We now head east towards Decoy Pond Farm and then at a junction of paths fork to the right and follow a broad path towards the OS trig pillar on Yew Tree Heath.

The trig is close to the track so easily located.

Soon after passing the trig we reach a driveway to a parking area and turn right to reach a road which we cross and then continue heading south to go through a copse at the edge of Ferny Crofts.

At a boundary we turn left and follow a path through trees and out onto open heathland which is marked on the map as Gurnetfields Furzebrake.  Along this ridge the map shows the location of a monument so we divert from our route to explore.  “This stone is erected to mark the spot where S Carter was killed whilst hunting with the N F hounds 16 Jan 1883” This is historically interesting, but I have never been a supporter of hunting with hounds and welcome the fact it is no longer legal.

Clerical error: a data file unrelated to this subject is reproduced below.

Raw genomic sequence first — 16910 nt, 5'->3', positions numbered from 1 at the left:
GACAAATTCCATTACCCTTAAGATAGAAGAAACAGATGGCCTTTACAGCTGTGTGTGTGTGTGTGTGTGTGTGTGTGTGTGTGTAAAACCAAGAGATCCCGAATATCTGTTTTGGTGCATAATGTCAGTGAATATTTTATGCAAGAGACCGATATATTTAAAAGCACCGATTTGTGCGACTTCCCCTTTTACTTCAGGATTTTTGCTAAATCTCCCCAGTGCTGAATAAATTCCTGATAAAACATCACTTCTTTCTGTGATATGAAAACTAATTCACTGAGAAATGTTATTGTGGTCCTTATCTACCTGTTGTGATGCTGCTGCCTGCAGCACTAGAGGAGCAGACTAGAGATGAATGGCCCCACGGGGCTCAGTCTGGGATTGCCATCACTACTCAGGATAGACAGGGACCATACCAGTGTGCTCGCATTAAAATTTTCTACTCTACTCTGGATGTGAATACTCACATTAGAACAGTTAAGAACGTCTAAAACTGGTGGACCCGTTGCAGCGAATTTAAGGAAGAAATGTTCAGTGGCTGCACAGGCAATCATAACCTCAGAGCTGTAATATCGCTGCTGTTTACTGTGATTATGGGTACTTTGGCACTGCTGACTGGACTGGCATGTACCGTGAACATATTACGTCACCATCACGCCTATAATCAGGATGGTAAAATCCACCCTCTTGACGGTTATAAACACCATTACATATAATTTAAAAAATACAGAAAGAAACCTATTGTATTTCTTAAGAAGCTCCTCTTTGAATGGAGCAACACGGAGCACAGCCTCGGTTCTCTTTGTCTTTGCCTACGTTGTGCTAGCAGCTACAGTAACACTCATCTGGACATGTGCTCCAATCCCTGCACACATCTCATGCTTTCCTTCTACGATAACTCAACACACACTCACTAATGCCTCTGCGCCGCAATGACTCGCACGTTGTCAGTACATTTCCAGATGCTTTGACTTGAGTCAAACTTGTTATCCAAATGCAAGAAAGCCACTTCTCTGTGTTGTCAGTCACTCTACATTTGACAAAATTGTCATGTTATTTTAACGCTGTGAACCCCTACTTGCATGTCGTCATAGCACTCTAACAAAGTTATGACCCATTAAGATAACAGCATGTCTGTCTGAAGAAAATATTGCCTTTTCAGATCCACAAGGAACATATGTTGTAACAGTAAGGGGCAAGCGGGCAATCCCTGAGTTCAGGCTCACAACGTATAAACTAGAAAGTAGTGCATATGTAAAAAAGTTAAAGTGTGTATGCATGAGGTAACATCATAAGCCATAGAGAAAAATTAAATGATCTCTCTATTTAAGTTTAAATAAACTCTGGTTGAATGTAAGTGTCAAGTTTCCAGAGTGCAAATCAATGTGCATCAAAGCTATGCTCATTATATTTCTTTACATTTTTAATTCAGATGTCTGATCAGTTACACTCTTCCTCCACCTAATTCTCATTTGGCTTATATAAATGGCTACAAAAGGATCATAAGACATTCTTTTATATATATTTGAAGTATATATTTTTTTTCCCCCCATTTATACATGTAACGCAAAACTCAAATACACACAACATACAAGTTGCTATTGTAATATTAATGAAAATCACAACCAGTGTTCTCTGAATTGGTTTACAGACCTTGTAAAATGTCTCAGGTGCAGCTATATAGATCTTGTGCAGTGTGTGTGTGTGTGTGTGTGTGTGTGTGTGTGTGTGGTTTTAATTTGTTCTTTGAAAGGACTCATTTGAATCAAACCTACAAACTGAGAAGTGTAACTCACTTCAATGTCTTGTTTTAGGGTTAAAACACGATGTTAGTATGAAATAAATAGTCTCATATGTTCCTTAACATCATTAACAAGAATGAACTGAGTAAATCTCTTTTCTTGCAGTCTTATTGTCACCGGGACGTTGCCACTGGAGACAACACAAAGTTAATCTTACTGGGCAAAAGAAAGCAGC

Returning to the main path we continue along the ridge and follow the path as it veers south and then heads east again to cross North Lane.  Our route continues heading east along an attractive forest path.

We stay with this track as it heads onto Beaulieu Heath going towards Beaulieu Road, just before reaching the road we head south to bag the Ordnance Survey Trig point at Hill Top.  This is a slightly odd name because it sits on a large plateau and is only 40 metres above sea level.  A more accurate name would be “Little Hill Top” trig pillar.  When I first bagged this trig last December it was my 238th.

From the trig we retrace our steps rejoining the main track and following it for a couple of hundred metres before turning to the right and heading north towards Dibden Inclosure.

The track heads down to cross a footbridge beside a pond and then at a junction of paths we turn right and head north.

We are now following a broad track with expansive views away to the west.  

The route skirts the edge of woodland and then drops to cross a minor road before heading into Marchwood Inclosure through Sleepy Hollow.  We now follow a path along a wide avenue of trees as we head to the northern edge of the inclosure.

We stay along the edge of the inclosure to reach a minor road which we cross and continue along the edge of the woods towards Foxhill Farm.  Today the ground is firm underfoot but when I walked this route in the winter it was very boggy.